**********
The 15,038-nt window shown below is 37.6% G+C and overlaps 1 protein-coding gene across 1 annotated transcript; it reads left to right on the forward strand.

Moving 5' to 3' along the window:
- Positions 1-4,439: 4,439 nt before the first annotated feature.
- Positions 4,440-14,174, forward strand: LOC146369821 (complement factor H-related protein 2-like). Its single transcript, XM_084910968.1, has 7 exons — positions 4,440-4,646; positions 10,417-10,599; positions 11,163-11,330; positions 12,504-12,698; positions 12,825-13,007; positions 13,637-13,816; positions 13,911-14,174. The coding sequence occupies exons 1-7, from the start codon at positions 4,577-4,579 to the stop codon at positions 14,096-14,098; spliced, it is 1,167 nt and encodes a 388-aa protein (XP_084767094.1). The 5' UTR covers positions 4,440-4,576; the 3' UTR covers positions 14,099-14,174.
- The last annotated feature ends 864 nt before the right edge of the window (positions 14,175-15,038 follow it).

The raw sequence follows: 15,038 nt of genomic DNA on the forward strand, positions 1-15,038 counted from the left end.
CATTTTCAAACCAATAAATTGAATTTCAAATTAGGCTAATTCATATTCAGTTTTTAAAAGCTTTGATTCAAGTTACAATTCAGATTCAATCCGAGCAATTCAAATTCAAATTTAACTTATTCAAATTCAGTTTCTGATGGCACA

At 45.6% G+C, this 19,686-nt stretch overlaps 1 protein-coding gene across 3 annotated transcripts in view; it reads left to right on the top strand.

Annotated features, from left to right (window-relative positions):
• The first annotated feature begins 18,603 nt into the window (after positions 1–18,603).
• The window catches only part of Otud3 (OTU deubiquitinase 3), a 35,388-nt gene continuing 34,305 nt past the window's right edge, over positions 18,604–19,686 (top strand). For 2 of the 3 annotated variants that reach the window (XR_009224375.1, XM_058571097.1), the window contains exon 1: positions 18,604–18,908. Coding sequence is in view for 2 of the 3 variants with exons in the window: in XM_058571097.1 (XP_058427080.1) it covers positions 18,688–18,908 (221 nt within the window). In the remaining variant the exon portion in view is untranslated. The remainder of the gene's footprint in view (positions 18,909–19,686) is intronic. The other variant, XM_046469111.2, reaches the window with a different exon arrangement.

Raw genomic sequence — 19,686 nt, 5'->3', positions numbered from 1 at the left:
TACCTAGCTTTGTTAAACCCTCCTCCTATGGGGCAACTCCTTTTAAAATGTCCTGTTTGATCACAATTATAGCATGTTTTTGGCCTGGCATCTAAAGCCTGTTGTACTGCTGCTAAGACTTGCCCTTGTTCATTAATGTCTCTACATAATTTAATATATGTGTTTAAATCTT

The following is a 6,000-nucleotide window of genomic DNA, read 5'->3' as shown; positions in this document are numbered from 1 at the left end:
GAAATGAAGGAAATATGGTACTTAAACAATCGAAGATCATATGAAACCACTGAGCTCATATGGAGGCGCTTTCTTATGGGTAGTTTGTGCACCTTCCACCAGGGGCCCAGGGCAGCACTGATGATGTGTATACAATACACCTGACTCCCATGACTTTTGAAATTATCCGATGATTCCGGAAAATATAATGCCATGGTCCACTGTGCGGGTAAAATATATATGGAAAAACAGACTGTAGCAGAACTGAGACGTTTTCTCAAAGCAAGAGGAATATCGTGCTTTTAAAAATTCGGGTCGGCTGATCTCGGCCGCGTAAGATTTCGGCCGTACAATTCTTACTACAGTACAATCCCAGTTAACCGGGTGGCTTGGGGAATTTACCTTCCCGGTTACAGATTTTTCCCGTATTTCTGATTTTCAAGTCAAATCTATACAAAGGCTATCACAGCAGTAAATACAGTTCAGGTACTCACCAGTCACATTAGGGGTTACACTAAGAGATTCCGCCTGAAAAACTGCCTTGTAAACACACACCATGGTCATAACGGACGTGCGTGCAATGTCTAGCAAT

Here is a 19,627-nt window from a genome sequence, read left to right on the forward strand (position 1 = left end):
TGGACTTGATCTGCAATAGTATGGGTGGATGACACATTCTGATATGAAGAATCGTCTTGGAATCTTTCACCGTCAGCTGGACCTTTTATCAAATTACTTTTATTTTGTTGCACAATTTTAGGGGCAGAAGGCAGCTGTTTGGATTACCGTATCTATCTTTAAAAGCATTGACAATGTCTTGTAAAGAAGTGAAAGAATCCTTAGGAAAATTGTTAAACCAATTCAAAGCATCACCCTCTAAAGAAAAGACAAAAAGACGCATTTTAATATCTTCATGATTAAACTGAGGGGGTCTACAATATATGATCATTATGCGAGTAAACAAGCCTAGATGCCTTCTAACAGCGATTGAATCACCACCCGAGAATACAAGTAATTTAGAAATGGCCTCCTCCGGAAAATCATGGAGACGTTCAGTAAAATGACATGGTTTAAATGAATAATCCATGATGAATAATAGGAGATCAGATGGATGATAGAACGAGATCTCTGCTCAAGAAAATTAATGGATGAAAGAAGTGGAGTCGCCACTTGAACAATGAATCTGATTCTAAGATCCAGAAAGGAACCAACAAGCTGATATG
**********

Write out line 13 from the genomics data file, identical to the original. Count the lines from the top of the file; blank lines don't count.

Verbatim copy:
TACCTAGCTTTGTTAAACCCTCCTCCTATGGGGCAACTCCTTTTAAAATGTCCTGTTTGATCACAATTATAGCATGTTTTTGGCCTGGCATCTAAAGCCTGTTGTACTGCTGCTAAGACTTGCCCTTGTTCATTAATGTCTCTACATAATTTAATATATGTGTTTAAATCTT